Jack: Sometimes we tour with two vans, but we somehow decided we wanted to make money, so now we’re all packed in one van. There was a point where we had two vans, and I was like, this is totally cool, but now it’s all of us packed shoulder to shoulder.

Read the full interview here.

Earlier this month, I wrote up a guide to getting started with World/Inferno. Here is what I had to say about the band's debut album, The True Story of the Bridgewater Astral League.

This is the point in our journey when we finally arrive at World/Inferno's first full-length album. Why not start with the first album? Although this was surely the way many fans started with World/Inferno, if you're starting now it is better processed as a deep dive into the folklore this band is capable of producing. It is a concept album about a group of people using astral projection to carry out their mischief. Listen to this one at night while sipping some dry red wine. If you haven't been won over by all the previous albums mentioned, this one probably isn't going to do it for you either. If you listened to all the albums above and find yourself wanting more, this might be the album that turns you into a full on Infernite.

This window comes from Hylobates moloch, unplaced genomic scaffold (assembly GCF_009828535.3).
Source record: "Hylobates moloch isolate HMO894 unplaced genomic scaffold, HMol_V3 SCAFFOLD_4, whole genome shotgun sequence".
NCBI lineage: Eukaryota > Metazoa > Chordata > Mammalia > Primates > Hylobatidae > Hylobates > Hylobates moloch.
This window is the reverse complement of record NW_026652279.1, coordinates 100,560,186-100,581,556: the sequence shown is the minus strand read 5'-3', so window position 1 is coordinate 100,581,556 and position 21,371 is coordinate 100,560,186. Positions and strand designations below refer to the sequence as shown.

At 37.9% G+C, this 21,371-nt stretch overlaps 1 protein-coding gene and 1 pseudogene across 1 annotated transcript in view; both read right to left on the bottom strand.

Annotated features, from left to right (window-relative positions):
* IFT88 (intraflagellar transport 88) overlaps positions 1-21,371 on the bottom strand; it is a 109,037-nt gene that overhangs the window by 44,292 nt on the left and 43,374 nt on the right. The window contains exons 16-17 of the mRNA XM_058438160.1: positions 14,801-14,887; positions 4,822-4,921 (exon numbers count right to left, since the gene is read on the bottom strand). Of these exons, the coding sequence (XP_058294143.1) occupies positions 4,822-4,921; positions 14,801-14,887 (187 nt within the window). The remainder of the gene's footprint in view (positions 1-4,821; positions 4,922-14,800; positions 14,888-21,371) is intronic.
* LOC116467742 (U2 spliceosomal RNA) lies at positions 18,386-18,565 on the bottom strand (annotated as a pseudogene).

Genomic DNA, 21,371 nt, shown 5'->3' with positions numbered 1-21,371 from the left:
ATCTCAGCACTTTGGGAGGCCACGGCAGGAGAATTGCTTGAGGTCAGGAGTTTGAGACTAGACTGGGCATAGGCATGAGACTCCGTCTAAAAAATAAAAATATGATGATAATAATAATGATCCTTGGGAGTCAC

Read the full guide to getting started with World/Inferno here.


Bombflower plays on Saturday at 8:20 p.m.

Organic Mood ElevatorsSweeteater

Local ska punks Bombflower had a full-length ready to go seemingly as soon as they announced themselves as a band in 2015. Here's what I wrote about their first album, Organic Mood Elevators.

Oftentimes after listening to Organic Mood Elevators, the debut full-length from Waukegan's Bombflower, I get Sublime's guitar riffs woven into the Bombflower shrapnel popping into my head. They both inhabit a hazy stoner ska range. Although only one of Organic Mood Elevators' songs is lyrically about smoking, the sentiment pervades the album. Bombflower is at their strongest in the deliberate mid-tempo jams like "Your Death." The song leans heavily on melody and the intertwining vocals of Tic James and Liza Lionheart. "Die In Your Sleep" is another melodic, mid-tempo highlight.

Read the full review here.

Their follow-up the next year, Sweeteater, found the band's sound refined by their live shows. Here is what I said about it at the time.